Although its official name is the Ocean Shipping Reform Act of 2021 (OSRA), due to the fact it was introduced in August 2021, it’s making headlines again. That’s because it can take months—and even years—before a bill becomes a law. At the end of March, the Senate unanimously voted to sign of on the legislation, clearing the way for it to be finalized by Congress before moving to the office of the President.
The Situation: The Path of a Bill from Idea to Law
- First, a Representative sponsors the bill. In this case, John Garamendi (D-CA) and Dusty Johnson (R-SD) introduced the Ocean Shipping Reform Act of 2021 in August.
- The bill is then assigned to a committee in the House to conduct research.
- If the bill gets through the study, it is put to a vote in the House, where it passes with a simple majority. That happened with OSRA in December.
- The bill is then introduced into the Senate, where another study is conducted. Senators Amy Klochubar (D-MN) and John Thune (R-SD) took this on in February.
- Once the Senate completes its study, they vote on the bill, which passes with another simple majority.
- A committee is formed with bipartisan members from the Senate and House to discuss any differences between the bills and come to a consensus.
- The finalized bill is returned to Congress for final approval.
- Once approved, the bill is sent to the President, who has ten days to sign it into law or veto it.
Currently, the Ocean Shipping Reform Act is currently in final review by a committee of Senators and Representatives.
The Specifics: What the Ocean Shipping Reform Act Will Do
The goal of the Ocean Shipping Reform Act is to ease backups at ports and update ocean shipping policies while supporting the US import-export sea trade. Specifically, it will:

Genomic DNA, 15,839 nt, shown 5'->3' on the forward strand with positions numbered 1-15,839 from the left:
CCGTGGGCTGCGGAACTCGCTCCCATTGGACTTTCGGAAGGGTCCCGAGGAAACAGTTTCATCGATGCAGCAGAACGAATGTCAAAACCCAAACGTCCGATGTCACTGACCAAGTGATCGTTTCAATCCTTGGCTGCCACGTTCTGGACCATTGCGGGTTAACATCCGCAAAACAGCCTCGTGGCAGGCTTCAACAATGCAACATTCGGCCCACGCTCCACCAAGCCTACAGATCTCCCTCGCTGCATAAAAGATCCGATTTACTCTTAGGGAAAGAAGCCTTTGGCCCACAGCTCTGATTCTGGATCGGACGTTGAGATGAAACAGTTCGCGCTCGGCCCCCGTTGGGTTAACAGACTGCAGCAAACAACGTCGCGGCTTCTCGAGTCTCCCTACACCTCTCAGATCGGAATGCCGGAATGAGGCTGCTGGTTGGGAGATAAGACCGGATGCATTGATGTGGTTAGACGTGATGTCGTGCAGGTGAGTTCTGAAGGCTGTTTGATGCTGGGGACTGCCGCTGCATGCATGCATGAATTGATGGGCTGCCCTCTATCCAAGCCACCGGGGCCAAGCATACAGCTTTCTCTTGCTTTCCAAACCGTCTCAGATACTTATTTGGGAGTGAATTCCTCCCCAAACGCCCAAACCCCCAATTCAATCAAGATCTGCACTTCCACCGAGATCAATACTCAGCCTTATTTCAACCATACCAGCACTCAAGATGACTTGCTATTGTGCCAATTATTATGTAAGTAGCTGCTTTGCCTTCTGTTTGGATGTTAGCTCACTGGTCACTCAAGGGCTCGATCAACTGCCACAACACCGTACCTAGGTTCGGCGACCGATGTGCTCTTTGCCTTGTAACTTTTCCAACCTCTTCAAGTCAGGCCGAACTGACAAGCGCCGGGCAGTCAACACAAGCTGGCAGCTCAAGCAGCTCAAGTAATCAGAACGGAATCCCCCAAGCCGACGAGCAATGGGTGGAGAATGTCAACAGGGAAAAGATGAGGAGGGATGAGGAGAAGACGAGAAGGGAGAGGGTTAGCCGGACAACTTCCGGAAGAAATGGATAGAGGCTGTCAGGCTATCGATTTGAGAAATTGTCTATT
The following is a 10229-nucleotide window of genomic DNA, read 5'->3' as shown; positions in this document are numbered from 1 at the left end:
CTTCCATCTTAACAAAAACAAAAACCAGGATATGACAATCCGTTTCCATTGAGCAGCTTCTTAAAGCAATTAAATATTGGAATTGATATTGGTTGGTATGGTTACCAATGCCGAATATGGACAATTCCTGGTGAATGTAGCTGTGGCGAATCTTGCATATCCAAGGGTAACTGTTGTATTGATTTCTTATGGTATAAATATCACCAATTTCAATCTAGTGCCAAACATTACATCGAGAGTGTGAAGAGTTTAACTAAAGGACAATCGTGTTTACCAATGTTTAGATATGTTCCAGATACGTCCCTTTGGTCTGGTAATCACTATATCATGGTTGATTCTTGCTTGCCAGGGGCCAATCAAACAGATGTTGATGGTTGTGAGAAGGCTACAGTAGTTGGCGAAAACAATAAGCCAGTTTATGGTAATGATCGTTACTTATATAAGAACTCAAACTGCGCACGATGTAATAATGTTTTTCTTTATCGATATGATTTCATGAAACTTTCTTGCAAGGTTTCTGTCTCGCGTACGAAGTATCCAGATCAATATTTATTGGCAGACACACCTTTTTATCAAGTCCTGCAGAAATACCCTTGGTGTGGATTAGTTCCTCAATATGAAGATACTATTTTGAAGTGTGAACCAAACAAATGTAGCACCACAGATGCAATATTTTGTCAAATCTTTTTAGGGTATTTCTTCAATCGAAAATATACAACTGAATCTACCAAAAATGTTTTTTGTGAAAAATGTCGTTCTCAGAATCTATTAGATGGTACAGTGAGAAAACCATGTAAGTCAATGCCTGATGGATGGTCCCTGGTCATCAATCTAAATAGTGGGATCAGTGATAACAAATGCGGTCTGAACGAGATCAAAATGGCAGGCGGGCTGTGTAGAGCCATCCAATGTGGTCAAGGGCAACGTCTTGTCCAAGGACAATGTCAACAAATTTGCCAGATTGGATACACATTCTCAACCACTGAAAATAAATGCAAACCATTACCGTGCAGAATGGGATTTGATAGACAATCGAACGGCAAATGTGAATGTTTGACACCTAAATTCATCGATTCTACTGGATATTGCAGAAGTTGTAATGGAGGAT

- Require ocean liners’ late fees to comply with federal regulations or face penalties.
- Prohibit ocean carriers from unreasonably declining shipping opportunities for US exports.
- Require carriers to report annually on total import and export tonnage, as well as how many 20-foot units make port in the US (whether they are full or empty).
- Establish authority for the Federal Maritime Commission to register shipping exchanges, including initiating probes into carriers’ business practices and enforcing requirements.
- Shift burden of proof of the reasonableness of “detention or demurrage” charges to ocean carriers and away from customers.
Projections: Could the Bill Become Law?
It’s highly likely that this legislation will make its way through final approval in Congress to the desk of President Biden, who will no doubt sign it into law. In his February State of the Union address, he pointed out current shipping issues, going so far as to call out shippers for raising their rates. He also highlighted his administration’s efforts to address supply chain congestions and costs.
It may be a few weeks before a final bill is presented to the President, but when it is, experts expect it will become law. And that could mean more income for US farmers and manufacturers who plan to export goods to locations around the globe.
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